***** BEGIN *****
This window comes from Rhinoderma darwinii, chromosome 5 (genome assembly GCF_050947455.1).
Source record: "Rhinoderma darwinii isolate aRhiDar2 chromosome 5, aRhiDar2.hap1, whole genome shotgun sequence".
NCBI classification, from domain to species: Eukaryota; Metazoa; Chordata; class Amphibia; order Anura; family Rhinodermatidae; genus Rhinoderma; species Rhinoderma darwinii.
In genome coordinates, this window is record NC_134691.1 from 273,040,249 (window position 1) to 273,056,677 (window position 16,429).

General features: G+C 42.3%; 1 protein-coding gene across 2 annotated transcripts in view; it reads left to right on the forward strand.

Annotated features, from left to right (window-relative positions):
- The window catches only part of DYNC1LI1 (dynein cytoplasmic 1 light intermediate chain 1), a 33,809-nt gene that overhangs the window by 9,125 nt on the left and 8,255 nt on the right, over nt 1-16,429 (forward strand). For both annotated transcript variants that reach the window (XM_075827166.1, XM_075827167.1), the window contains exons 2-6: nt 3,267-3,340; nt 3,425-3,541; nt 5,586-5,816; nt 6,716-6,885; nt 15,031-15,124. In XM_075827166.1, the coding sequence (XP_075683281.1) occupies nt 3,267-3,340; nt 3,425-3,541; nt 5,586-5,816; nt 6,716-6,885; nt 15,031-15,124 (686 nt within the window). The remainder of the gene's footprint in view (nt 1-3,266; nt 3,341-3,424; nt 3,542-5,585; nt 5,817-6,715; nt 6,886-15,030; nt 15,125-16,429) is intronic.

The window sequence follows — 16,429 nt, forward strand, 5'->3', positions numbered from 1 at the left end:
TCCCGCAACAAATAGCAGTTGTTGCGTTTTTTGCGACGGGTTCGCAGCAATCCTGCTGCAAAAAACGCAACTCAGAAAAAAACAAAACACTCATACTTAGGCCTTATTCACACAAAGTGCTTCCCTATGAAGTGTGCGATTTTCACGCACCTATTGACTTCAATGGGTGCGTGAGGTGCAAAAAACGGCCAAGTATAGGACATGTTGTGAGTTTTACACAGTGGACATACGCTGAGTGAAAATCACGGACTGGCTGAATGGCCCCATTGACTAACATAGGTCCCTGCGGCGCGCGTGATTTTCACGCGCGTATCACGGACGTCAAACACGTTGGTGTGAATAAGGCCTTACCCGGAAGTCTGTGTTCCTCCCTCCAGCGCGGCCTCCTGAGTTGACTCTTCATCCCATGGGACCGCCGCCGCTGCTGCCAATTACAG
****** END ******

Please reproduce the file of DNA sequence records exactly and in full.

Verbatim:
This window comes from Rhinoderma darwinii, chromosome 5 (genome assembly GCF_050947455.1).
Source record: "Rhinoderma darwinii isolate aRhiDar2 chromosome 5, aRhiDar2.hap1, whole genome shotgun sequence".
NCBI classification, from domain to species: Eukaryota; Metazoa; Chordata; class Amphibia; order Anura; family Rhinodermatidae; genus Rhinoderma; species Rhinoderma darwinii.
In genome coordinates, this window is record NC_134691.1 from 273,040,249 (window position 1) to 273,056,677 (window position 16,429).

General features: G+C 42.3%; 1 protein-coding gene across 2 annotated transcripts in view; it reads left to right on the forward strand.

Annotated features, from left to right (window-relative positions):
- The window catches only part of DYNC1LI1 (dynein cytoplasmic 1 light intermediate chain 1), a 33,809-nt gene that overhangs the window by 9,125 nt on the left and 8,255 nt on the right, over nt 1-16,429 (forward strand). For both annotated transcript variants that reach the window (XM_075827166.1, XM_075827167.1), the window contains exons 2-6: nt 3,267-3,340; nt 3,425-3,541; nt 5,586-5,816; nt 6,716-6,885; nt 15,031-15,124. In XM_075827166.1, the coding sequence (XP_075683281.1) occupies nt 3,267-3,340; nt 3,425-3,541; nt 5,586-5,816; nt 6,716-6,885; nt 15,031-15,124 (686 nt within the window). The remainder of the gene's footprint in view (nt 1-3,266; nt 3,341-3,424; nt 3,542-5,585; nt 5,817-6,715; nt 6,886-15,030; nt 15,125-16,429) is intronic.

The window sequence follows — 16,429 nt, forward strand, 5'->3', positions numbered from 1 at the left end:
TCCCGCAACAAATAGCAGTTGTTGCGTTTTTTGCGACGGGTTCGCAGCAATCCTGCTGCAAAAAACGCAACTCAGAAAAAAACAAAACACTCATACTTAGGCCTTATTCACACAAAGTGCTTCCCTATGAAGTGTGCGATTTTCACGCACCTATTGACTTCAATGGGTGCGTGAGGTGCAAAAAACGGCCAAGTATAGGACATGTTGTGAGTTTTACACAGTGGACATACGCTGAGTGAAAATCACGGACTGGCTGAATGGCCCCATTGACTAACATAGGTCCCTGCGGCGCGCGTGATTTTCACGCGCGTATCACGGACGTCAAACACGTTGGTGTGAATAAGGCCTTACCCGGAAGTCTGTGTTCCTCCCTCCAGCGCGGCCTCCTGAGTTGACTCTTCATCCCATGGGACCGCCGCCGCTGCTGCCAATTACAG